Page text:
On 18 June 1973, theatre history was about to be unknowingly made when Alan Ayckbourn’s latest play – Fancy Meeting You – opened at the Library Theatre, Scarborough.
You probably don’t even recognise the name of the play now – but it was accompanied by two other plays and, together, the three of them became rather famous.
To mark the anniversary of Fancy Meeting You, this is an article I wrote for the Stephen Joseph Theatre several years ago in which all is explained and why you’re more familiar with Fancy Meeting You, than you think…
A Trilogy by Simon Murgatroyd
At the climax of the Library Theatre’s 1972 summer season, there were two rather notable occurrances.
The first was the appointment of Alan Ayckbourn as the venue’s permanent Artistic Director – a position he would hold until 2009. The second was a journalist asking him what his next play would be?
Flushed with success from the summer’s production of Absurd Person Singular, Alan rather flippantly – and according to some reminiscences because he could think of nothing better to say – casually mentioned he was thinking of writing a trilogy.
Which he promptly forgot about it and mentioned to no-one else.
Fast forward to the following spring and the journalist published the story; one intriguing element in this is no-one has any record of where the story was first published. Although the Scarborough Evening News – as it was – has frequently claimed credit, no actual evidence of them publishing the article has ever been produced nor held in archive.
Alan, away in London, suddenly received a panicked phone-call from the Library Theatre asking if the report he was writing a trilogy was true. Possibly followed by the question, why didn’t you tell us? Possibly then followed by, what the hell were you thinking?
After an apparently brief consideration, Alan decided it wasn’t such a bad idea after all and began working on the challenge of writing a trilogy.
The original idea had not been completely spontaneous as, the previous year, the Library Theatre’s summer season had actually begun at the recently opened Sheffield Crucible with Alan’s production of David Campton’s Carmilla. Whilst there, Alan had been asked separately if he wanted to write plays for both performance spaces in the building.
Committing to both – although it never went ahead – he had the idea of two plays running at the same time in both spaces with the same cast (of course, this is also arguably the genesis – 27 years before he wrote it – of House & Garden).
Back in London, this developed into the idea of three plays set in the same house over one weekend sharing the same characters.
What was paramount in Alan’s mind during its creation was the plays not be seen as a trilogy; that all three plays could be satisfactorily seen independently of each other. At the time, the Library Theatre was reliant on tourists and Alan felt it was too much to ask three nights of a week’s holiday be spent in the theatre!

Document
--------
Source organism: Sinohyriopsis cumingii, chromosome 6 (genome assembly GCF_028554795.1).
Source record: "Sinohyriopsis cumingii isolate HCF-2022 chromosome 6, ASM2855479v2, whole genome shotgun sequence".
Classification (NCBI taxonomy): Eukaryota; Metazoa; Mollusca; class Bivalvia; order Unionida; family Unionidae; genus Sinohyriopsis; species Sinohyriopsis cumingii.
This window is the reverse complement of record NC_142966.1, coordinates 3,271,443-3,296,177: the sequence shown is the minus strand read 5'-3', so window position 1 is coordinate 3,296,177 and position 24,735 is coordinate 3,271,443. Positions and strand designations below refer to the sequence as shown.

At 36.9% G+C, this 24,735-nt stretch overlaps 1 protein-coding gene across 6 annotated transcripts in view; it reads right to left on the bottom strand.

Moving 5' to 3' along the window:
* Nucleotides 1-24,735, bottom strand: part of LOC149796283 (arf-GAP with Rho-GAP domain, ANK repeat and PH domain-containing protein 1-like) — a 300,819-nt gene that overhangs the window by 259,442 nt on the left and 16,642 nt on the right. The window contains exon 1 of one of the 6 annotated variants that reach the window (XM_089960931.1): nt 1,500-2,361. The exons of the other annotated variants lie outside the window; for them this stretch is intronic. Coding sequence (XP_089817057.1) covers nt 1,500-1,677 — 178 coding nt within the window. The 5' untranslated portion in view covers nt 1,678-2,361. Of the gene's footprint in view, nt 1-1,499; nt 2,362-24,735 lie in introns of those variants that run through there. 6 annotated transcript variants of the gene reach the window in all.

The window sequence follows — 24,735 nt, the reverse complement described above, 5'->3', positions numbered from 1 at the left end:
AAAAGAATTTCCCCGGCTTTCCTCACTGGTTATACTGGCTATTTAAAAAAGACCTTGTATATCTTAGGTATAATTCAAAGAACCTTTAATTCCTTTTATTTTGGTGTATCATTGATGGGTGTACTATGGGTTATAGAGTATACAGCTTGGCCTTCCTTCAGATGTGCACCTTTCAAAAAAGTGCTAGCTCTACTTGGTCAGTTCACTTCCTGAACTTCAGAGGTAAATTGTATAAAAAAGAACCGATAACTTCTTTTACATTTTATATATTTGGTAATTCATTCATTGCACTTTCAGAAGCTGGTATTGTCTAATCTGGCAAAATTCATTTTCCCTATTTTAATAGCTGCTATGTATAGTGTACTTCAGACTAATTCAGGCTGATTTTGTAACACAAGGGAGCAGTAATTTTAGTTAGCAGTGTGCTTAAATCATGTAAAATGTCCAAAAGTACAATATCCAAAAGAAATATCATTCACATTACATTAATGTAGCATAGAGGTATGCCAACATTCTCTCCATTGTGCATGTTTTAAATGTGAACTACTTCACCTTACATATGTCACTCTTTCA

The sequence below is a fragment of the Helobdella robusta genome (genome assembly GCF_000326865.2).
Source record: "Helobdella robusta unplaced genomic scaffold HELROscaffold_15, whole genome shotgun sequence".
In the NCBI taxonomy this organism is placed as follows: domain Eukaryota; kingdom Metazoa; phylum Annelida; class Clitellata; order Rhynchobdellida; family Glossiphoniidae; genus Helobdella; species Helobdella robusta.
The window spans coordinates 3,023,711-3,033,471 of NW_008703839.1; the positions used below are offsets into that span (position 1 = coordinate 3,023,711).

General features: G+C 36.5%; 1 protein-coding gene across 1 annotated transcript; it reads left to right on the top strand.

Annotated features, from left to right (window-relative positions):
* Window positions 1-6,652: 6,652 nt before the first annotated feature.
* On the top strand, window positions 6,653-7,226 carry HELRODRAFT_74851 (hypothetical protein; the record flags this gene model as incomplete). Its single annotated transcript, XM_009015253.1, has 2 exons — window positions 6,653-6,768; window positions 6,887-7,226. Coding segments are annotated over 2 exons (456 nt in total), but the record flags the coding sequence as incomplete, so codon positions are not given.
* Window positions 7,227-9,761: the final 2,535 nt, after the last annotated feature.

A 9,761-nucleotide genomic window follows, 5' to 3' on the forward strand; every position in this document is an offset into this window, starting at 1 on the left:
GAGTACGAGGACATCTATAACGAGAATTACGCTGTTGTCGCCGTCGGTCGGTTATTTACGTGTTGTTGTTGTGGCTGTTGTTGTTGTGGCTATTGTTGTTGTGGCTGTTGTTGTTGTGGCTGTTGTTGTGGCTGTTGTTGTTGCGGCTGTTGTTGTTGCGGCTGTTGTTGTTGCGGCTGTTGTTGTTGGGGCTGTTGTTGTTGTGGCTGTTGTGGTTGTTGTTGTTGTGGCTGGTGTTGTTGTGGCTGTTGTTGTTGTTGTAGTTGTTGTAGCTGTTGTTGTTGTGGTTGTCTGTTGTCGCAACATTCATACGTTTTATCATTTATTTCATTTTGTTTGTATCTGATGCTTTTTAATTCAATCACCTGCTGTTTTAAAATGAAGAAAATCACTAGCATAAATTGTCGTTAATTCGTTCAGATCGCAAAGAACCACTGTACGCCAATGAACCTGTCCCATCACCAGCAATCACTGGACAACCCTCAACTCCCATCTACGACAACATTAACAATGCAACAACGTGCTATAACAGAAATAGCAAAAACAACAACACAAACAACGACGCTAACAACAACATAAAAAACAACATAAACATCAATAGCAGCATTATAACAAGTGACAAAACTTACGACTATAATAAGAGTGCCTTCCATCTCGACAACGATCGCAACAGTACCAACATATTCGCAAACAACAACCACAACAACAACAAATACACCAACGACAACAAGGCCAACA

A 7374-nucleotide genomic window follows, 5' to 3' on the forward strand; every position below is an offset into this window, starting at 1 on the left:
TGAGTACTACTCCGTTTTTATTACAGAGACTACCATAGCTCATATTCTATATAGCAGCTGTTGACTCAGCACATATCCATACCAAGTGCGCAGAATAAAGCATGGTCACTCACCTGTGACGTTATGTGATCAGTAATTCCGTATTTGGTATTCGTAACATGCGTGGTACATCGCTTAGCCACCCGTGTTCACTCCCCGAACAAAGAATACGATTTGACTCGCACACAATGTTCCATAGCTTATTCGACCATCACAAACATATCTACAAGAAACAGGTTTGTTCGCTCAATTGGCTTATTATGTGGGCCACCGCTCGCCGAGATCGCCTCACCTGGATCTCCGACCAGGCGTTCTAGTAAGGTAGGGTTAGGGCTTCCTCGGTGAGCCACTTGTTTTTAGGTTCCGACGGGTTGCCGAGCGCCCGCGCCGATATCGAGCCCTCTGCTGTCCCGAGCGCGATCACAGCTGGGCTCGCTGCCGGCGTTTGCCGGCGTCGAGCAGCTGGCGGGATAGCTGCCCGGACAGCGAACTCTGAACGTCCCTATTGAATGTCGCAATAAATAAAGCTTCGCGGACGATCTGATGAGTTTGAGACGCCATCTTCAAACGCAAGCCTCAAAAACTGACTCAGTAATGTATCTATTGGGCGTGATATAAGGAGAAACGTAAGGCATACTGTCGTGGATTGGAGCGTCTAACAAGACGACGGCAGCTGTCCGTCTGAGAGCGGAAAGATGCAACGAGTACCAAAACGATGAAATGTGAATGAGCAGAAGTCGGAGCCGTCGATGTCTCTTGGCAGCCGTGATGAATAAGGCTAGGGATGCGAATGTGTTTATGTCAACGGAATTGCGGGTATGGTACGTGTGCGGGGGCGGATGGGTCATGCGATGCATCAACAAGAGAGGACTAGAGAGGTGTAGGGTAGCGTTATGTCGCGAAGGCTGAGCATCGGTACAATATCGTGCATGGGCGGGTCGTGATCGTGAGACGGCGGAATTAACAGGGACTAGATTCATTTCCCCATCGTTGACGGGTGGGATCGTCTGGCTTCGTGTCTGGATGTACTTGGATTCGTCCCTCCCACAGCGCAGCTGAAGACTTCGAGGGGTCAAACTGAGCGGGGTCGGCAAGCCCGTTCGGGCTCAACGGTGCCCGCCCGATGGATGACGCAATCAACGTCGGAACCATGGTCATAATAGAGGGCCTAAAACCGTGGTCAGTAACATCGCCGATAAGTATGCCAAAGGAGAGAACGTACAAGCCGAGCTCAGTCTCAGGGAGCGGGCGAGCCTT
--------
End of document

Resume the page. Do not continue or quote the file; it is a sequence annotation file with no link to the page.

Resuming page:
As a result, the summer brochure made no mention of a trilogy. Just the titles of three plays which patently had links to one another but which could be seen independently or in any combination.
The plays were written simultaneously over a week in May 1973 with Alan writing each one crosswise (i.e. all the scenes ones after each other, then all of the scenes twos etc) and were called Fancy Meeting You, Make Yourself At Home and Round And Round The Garden. Astonishingly, Alan finished writing two of the plays in one night!
They opened during June at the Library Theatre and were an enormous success – especially once people had realised the benefits of seeing two or more of the plays. The Stage newspaper reported every box office record at the Library Theatre had been broken that season.
The plays were also fondly recalled for the extraordinary occasion when a member of the audience laughed so hard she spat her false teeth out, which her husband came to recover from the box office the next day!
It was only a year later when the trilogy transferred to London that it finally gained a name. You’ve probably guessed by now, but it’s strange to think one of the most famous and acclaimed works written by Alan Ayckbourn did not come to be called by the name we know today until a year after it opened in Scarborough.
The name, of course, The Norman Conquests.
You can find out more about The Norman Conquests at Alan Ayckbourn’s official website by clicking here.
Article by Simon Murgatroyd and copyright of Haydonning Ltd. Please do not reproduce without permission of the copyright holder.